5 Ways Parents of School-Aged Children Can Support Each Other This School Year

With fall and the new school year looming, most parents are busy wondering exactly what school is going to look like. Needless to say, in almost every state around the country school will look strikingly different than it did last year. Of course, for parents who have homeschooled in the past, the upcoming school year, while still different, is likely to feel a little bit more familiar. But, whether you’re planning on sending your children back to school, gearing up to homeschool for the first time or prepping your schedule for another year of school at home, parents right now need the support of each other more than ever.

As parents, we always want what’s best for our children. Right now, knowing “what’s best” is a loaded question, and one that can quickly spark debate, if not downright arguments, almost immediately. What hasn’t changed for parents, however, is that we know what’s best for our kids innately and, if we remember to trust ourselves, we can feel confident about the decisions we make this fall. Children are unique — they always have been. And, as such, what works for one child isn’t going to work for another. In this current climate, considering what’s best for the entire family is going to play a big role in the schooling decisions we make as parents, which is why it’s so important not to be judging, critiquing, or condemning other parents who are choosing a different route.

Below are five things parents of school-aged children can keep in mind and practice this upcoming school year to make sure they are helping support parents in their local (and virtual) community.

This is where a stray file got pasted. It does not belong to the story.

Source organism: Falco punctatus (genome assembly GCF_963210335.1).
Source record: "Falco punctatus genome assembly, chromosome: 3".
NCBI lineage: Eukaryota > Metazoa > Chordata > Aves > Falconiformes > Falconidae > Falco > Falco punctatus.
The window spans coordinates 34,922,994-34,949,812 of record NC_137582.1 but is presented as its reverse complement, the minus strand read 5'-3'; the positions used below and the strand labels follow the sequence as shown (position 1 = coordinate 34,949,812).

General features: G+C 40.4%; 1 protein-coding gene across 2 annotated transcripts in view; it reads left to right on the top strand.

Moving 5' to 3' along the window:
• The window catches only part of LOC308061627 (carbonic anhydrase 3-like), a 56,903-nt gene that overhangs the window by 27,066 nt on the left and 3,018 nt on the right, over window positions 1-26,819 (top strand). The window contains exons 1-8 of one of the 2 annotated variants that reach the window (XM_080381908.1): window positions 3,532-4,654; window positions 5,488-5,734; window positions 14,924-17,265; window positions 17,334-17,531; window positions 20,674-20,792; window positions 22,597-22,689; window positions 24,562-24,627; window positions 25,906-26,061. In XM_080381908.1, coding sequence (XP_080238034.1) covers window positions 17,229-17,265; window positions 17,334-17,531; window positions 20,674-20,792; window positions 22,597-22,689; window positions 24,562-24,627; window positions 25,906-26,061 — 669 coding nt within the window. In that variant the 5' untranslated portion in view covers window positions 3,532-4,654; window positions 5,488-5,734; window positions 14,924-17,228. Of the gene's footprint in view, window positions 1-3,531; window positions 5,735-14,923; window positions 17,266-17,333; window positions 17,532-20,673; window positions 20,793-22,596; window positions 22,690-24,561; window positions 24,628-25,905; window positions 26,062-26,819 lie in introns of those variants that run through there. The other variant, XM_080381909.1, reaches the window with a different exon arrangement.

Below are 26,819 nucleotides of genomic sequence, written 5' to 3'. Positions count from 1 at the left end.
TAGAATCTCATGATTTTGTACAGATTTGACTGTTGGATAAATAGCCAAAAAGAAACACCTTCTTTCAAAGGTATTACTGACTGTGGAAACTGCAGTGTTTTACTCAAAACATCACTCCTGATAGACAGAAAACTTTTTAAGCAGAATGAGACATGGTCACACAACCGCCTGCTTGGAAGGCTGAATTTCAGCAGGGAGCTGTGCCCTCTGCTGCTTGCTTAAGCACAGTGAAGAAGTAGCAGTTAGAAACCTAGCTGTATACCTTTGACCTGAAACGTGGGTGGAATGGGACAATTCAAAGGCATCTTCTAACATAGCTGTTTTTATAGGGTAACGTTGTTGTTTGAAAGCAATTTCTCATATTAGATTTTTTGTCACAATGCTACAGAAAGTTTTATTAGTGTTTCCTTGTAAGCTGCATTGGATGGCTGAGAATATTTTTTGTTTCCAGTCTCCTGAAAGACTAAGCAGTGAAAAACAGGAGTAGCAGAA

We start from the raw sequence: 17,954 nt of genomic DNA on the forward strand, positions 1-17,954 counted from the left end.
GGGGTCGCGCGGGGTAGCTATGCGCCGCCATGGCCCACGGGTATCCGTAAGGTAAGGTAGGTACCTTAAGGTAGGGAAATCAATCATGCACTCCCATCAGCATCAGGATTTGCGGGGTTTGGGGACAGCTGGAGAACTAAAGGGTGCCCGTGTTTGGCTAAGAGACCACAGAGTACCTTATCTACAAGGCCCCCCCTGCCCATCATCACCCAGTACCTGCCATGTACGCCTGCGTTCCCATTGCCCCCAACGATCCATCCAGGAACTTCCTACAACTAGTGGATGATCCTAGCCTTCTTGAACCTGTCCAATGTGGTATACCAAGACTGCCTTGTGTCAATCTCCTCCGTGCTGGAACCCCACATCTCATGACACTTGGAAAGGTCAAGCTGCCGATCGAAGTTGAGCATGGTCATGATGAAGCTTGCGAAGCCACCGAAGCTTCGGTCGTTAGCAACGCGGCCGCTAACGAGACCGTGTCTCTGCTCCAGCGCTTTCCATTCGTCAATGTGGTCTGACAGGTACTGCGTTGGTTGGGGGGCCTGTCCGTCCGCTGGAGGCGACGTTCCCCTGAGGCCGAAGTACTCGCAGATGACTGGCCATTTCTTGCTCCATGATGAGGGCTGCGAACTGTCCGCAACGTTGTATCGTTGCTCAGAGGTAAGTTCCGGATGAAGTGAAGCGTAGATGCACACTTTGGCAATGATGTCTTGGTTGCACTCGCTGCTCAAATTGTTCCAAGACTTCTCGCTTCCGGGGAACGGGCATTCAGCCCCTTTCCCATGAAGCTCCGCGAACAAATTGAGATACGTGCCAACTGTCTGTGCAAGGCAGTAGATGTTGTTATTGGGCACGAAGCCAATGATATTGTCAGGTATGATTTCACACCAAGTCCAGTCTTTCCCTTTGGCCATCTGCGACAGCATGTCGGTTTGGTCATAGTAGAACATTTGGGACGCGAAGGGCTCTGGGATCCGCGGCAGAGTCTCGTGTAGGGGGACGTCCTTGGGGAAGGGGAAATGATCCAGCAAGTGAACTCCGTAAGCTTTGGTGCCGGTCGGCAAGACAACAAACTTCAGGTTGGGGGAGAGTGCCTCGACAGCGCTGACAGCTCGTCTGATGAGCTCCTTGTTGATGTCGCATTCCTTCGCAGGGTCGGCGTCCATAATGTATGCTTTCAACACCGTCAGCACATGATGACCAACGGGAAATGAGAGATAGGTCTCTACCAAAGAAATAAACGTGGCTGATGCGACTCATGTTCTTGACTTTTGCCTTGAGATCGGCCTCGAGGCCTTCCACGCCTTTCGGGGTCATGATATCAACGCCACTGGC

1. Respect each other. Each parent is mulling over the same questions you are, bringing in their own unique perspective and beliefs. While it’s likely that many parents you know might be making different decisions than you are about the upcoming school year, remember that they are doing so in a way that feels safe and intelligent for themselves and their families. Respect each other’s decisions and refrain from criticism and judgment, even when other parents aren’t present.
  2. Consider reasons “why”. Even parents who come to the same conclusion about school this year are still not in total agreement about everything happening in the world. Chances are there will be a hundred different reasons why a parent chooses to homeschool or return to school this fall. From work schedules to health and safety, remember that your own reason why isn’t necessarily why other parents are choosing the same route.
  3. Don’t assume. Because reasons why will vary from parent to parent, it’s incredibly important not to assume another parent is automatically “good” or “bad”, “smart” or “incompetent” based on the decisions they’re making for their family.
  4. Stay flexible. In most states, schools closed abruptly and rather unexpectedly this spring. Right now, most schools and school districts around the country are still trying to figure out a plan for the fall. This means, no one really knows what school will look like come September, or November, or even next March through June. Whatever decision you’re making, know that there will in all likelihood be changes you’ll need to reconsider as the year progresses.
  5. Stick together. Parents need each other in order to feel supported and to help keep communities strong and safe. Regardless of beliefs and choices, we need to stick together, supporting each other, being kind, and remembering that we’re all doing our best to care for our children and our families the best way we know how.

While there’s no perfect answer, parents across the country this fall need to work on staying calm, confident, and kind so that our communities, whatever they might look like, can continue to grow and thrive.

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